Musa

spp.
Banana (E); Plantain (E); Guineo (P); Platano (P). Several varieties of banana and plantain are cultivated in Panama; the banana or guineos, Musa sapientum L.; the plantain or plantano, Musa paradisiaca L.; and the dwarf banana, Musa acuminata Colla. All are widely planted in the tropics, and some varieties tend to persist after cultivation. The banana is known to the Choco as amponimia, to the Cuna as uamadun; the plantain is known to the Choco as pata, to the Cuna as maci. Among the Bayano Cuna and the Choco, bananas and plantains are the staples. With other ethnic groups in Darien, rice is the staple. Among the Cuna, green bananas and plantains are baked with the skins in hot ashes. Also the fruit is boiled and mashed into a dough to which game or fish is often added. Bananas are eaten raw, while plantains are cooked, steamed, boiled, baked, or fried. Plantains and bananas can be dried for trips. Ripe fruits may be peeled and sliced, dried and preserves. Green fruits may be scalded, peeled, sliced sun dried, ground, and sifted to form a flour used for making mush and breads. Such flours keep well and are said to be good for diarrhea, dysentery, and dyspepsia. Flower heads of many varieties are cooked and eaten in curries. The inner parts of the stem are eaten, diced and boiled, or dried and made into a flour. Young shoots have served as vegetables. Terminal buds of the inflorescences and immature fruits are said to be used in curries. Young unopened buds in the center of the stem may be eaten raw or cooked. Rhizomes of certain varieties are said to be cooked and eaten. The unripe pulp of some varieties is parched as a coffee substitute. Antiscorbutic ashes of the plants may be used as a substitute for salt. When there is too much salt in a stew, Darien Negroes add the peel of green plantain for about 5 minutes to take out the salt. Vino de banano is fermented in the Antilles. A similar liquid is prepared in the Congo, where it has the reputation of preventing malaria. Choco make a beer from plantain called masato. Flour of dried green plantain, cooked with coconut milk and flavored with ginger or pineapple rind, plus sugar, is called mazamorra de platano. Chocao is made from ripe plantain, coconut milk, ginger, and sugar. In Africa, ripe fruits are peeled and put in a piragua lined with Imperata. Then they are trampled and the liquid poured off. The residue is washed and the washing mixed with the juice in a clean canoe, covered with banana leaves and allowed to ferment with flour ground from Sorghum, forming a sort of beer. Banana leaves, waterproof after scorching, are more pliable and serve in construction of emergency shelters, beds, clothing, etc. Green, they make effective temporary umbrellas and sunshades, and are used to wrap food for roasting. Choco porters effectively plug up leaks in their piraguas by pounding the plantain fruit into the hole (!). Sap of the plantain, considered alexeritic, is sometimes used for snakebite. Young leaves are applied to burns as a cooling poultice. The roots are considered alterative, anthelmintic, antibilious, antidiabetic, antidotal, antiscorbutic, and styptic, and are used in a powder for anemia and venereal diseases. Juice of the leaf and bark is considered as an antidote for opium and arsenic overdoses. Flowers are considered antidiabetic and antidysmenorrhoeic. The ashes of the plant are used as an antacid for acidity, colic, and heartburn. Green fruits, considered antiflatulent and astringent, are powdered, and used for diaabetes and dyspepsia. A Colombian witch doctor, living among the Choco on the Rio Maje, grates the green fruits of the guineo bicho and applies the powder to bleeding wounds for 4 days. This witch doctor's most wasteful practice, as told by Dra. Arauz, is his anemia treatment. Grated green plantano is mixed with chicken eggs, wine, nutmeg, and salt. If taken internally, this might alleviate anemia, but instead, it is applied to the patient's wrists, ankles, and stomach, where the "doctor" supposes it will be absorbed. A steady diet of ripe plantain is said to aid bilious disorders, diabetes, and dysentery; cooked fruits serve as an unguent, also as an ointment for haemoptysis and syphilitic eruptions. Ashtma sufferers might try an old Asian recipe; daily express and take the juice of a small banana seedling, root and all, with a spoon of sugar. In Cuba, the sap is applied to chronic sores. Elsewhere the ashes of the plant are bound over the ulcer with banana leaves. Present Salaqui Choco believe the fruits can cause spots on the face. Cuna males drink astringent juice from young plants to give them strength. Infants are bathed in it. The tahiti plantain is supposed to be the source of a deadly poison for darts.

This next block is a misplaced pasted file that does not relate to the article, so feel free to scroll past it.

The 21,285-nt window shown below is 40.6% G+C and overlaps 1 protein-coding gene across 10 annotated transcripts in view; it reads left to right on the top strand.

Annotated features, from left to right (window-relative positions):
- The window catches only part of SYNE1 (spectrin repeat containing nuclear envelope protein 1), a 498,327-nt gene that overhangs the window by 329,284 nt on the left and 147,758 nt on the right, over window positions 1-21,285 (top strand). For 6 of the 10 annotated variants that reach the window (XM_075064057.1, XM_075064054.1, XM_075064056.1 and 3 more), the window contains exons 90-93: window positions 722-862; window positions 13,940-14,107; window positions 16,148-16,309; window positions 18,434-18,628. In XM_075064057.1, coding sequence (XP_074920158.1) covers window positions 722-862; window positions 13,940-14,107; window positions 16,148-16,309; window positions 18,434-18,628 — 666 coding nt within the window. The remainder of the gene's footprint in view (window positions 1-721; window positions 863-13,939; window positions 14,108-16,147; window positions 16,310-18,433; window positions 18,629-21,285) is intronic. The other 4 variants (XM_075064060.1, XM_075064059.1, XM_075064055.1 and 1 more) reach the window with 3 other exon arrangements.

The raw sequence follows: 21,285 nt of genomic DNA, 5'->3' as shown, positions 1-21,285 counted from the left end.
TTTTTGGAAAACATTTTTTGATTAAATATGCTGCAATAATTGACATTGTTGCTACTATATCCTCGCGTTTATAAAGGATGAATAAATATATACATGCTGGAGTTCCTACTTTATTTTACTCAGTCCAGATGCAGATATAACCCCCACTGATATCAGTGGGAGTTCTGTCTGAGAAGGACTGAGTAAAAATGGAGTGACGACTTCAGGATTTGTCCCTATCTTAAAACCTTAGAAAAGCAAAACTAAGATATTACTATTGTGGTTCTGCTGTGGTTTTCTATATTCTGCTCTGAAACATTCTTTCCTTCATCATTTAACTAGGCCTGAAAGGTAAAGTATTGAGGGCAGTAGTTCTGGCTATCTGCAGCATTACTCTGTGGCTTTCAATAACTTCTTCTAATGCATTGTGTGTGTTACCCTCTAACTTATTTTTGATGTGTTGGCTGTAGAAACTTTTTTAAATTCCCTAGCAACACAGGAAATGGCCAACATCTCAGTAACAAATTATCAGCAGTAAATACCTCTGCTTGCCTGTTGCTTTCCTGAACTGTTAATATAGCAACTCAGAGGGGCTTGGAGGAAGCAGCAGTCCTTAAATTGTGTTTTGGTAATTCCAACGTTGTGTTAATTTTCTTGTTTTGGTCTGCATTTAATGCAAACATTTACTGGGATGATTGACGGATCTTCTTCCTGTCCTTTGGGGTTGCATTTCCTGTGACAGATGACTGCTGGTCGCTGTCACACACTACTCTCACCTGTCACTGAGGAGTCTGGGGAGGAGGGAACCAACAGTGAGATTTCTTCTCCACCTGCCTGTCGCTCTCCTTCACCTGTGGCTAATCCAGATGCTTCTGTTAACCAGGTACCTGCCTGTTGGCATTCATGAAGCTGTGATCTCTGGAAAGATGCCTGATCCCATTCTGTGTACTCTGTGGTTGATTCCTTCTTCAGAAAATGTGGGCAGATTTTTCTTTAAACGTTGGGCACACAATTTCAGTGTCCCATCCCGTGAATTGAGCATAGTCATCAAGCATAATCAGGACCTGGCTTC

EthnoBotanical Dictionary. 2013.

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